One Place After Another: Site Specific Art and Locational Identity charts the development of site-specific art making from the 60's to the present.

Review: visual communication
One Place After Another

by Miwon Kwon. Cambridge, MIT Press, 2004. 218pp. ISBN 0-262-11265-5 (hc), ISBN 0262-61202-X (pb)
(this review originally appeared in Visual Communication)


One Place After Another: Site Specific Art and Locational Identity charts the development of site-specific art making from the 60's to the present. The task that Miwon Kwon has taken on is not a survey or complete history for site-specific art. Rather, she has selected practitioners that let her illustrate a kind of evolving critical viewpoint for herself. Kwon connects this recent history to a larger context for, and a yearning to discover, site-specificity now. She develops a historical perspective in which she feels free to move back and forth for the sake of instructive comparisons, and we benefit from her approach. The final "site" or frame for art reception and dissemination in this appraisal is no less than the artist-producer and the sometimes transitive and site-less communities of the early 21st century.


Kwon defines early site-specificity as a tacit or direct critique of the institution of the gallery space and what could be accomplished within it, symbolically, politically and experientially. She begins with early practices, citing artists such as Robert Barry and Daniel Buren that redefined the museum/gallery space as a physically contextual site, in which the one of a kind "art-piece" cannot be divorced from it's physical relationship to the space. Kwon in general describes this as a movement "from a Cartesian model to a phenomenological one of lived bodily experience." She quickly moves from the contextuality of minimalism to "the site not only in physical and spatial terms but as a cultural framework defined by the institutions of art." At this particular point in "sited" work, Kwon gives preference to performance and intervention that moved site-specificity back into the institutional space of the gallery's walls. Out of these experiments with "lived bodily experience," the viewer theoretically became a self-conscious subject and participant in the construction of the works meaning. She cites the jarring juxtaposition of Mierle Laderman Ukeles cleaning the floors of the Wadsworth Athenaeum that sponsored her literal "work" as labor, to the physical modification of the walls of the gallery by Mel Bochner. Nevertheless, the work of Bochner, Hans Haacke, Buren, Laderman Ukeles and others were heavily dependent on the gallery system for support. The "white box", assailed for it's historical lack of bodily experience and it's invisible political ties, still existed as the locus of many of these early works of institutional critique.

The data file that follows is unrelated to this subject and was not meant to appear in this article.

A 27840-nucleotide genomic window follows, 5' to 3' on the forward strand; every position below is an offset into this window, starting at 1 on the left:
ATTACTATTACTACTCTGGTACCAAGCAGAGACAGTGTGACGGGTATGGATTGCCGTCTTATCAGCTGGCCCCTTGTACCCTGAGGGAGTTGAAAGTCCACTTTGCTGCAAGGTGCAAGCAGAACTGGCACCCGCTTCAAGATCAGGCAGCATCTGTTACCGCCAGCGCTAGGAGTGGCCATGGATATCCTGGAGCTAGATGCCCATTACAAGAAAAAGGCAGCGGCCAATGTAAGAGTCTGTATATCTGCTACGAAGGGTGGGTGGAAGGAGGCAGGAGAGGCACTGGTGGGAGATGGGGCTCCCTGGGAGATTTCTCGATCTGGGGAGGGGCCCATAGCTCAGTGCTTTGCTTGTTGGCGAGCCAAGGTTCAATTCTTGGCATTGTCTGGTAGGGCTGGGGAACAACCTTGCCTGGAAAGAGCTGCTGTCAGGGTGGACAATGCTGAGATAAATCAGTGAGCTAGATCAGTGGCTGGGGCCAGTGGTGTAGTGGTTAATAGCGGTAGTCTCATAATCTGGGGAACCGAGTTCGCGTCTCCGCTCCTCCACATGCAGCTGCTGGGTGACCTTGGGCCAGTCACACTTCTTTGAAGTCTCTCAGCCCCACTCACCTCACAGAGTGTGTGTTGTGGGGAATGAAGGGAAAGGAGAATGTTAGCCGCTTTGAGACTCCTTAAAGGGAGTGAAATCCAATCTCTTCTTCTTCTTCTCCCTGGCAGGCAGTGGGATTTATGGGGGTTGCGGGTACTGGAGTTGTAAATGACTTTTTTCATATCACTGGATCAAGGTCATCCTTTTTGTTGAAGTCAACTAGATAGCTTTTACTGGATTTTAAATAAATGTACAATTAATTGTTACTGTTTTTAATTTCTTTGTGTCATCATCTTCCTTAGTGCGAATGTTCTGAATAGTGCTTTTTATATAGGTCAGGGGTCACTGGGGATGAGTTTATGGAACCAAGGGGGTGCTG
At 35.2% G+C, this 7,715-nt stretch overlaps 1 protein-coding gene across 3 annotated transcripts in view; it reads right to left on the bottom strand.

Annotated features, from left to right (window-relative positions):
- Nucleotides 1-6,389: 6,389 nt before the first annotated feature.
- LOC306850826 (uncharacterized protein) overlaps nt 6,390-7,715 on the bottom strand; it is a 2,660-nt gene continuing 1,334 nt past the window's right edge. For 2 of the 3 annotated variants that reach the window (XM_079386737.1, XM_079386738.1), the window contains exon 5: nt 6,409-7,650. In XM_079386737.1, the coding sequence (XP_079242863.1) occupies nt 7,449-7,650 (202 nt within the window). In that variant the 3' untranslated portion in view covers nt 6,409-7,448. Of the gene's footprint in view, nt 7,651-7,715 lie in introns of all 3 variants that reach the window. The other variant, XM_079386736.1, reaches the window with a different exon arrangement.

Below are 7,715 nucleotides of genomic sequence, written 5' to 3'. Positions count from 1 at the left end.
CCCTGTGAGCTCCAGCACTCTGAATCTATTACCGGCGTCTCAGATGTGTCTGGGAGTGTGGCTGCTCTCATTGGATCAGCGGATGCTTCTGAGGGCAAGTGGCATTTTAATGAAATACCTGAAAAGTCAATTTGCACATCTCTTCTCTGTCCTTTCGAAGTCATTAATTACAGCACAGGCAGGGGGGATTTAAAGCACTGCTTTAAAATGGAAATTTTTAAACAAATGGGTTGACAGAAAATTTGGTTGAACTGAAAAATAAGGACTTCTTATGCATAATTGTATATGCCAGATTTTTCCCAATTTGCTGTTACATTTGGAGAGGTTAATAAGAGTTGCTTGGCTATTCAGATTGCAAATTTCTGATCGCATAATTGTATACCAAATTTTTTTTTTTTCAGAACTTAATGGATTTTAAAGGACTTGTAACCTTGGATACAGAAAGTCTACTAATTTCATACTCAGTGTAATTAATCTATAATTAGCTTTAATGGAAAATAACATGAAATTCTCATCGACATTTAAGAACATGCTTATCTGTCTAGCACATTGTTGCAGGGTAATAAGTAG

Site-specific work acted as a liberating force for some, including critics and theorists. As the primacy of formalist criticism continued to erode, the reconsideration of what site, viewer, sculpture and architecture meant as framing devices created a feistier relationship between interventionist artistic practice and criticism that placed itself within a larger cultural sphere. While artists intervened in the accepted cultural framing by the institution, critics found fresh territory for theoretical expansions of what constituted artistic criticism well into the 80's. Emblematic of these critical positions were such essays as Rosalind Krauss' "Sculpture in the Expanded Field" (with Levi-Strauss inspired diagrams of an unacknowledged cultural "frame" of values), where more academically inclined readers were confronted with examining the multivalent issues of physical and cultural context. Once in the mode of questioning the frame of the institution, artists and critics developed their own trajectories of examination. Kwon traces these examples (not exclusively, but mostly from the United States), which contributed to the building of a sense of "bodily experience" into issues of identity and community in site-specific work now.


The more recent use of site-specificity moves the site into the community as activism, in a range of activities, and for different agendas. These often range from civic self-promotion in the guise of advertising to more raw and risk-taking intervention within communities by the artist or artistic group without official sanction. Kwon creates her most interesting juxtaposition of "case studies" between the Tilted Arc controversy and a less well-known example of community representation in John Ahearn's sculpture project in the Bronx in the mid-80's. These examples establish more complex and contingent problematics within communities. Artistic production often leads to mixed results of dissemination and reception in the social sphere, where the neat closure of early "oppositional" site-specificity against the white cube has now vanished. Ultimately the question of community reception, representation and institutional support are thornier problems than the site specifics of a Mary Miss, a Robert Smithson, or even a Hans Haacke, and the critical position of Krauss's (post) structuralist diagrams. There is a pervasive need to re-examine the past critical "frame" of this recent history, which Kwon begins. To lead us there, Kwon suggests the limits of Kenneth Frampton's landmark ideas of "critical regionalism" and Lucy Lippard's oppositionalism regarding site-specific work. Kwon rightly calls Lippard's position "nostalgic" in light of current political and economic contexts.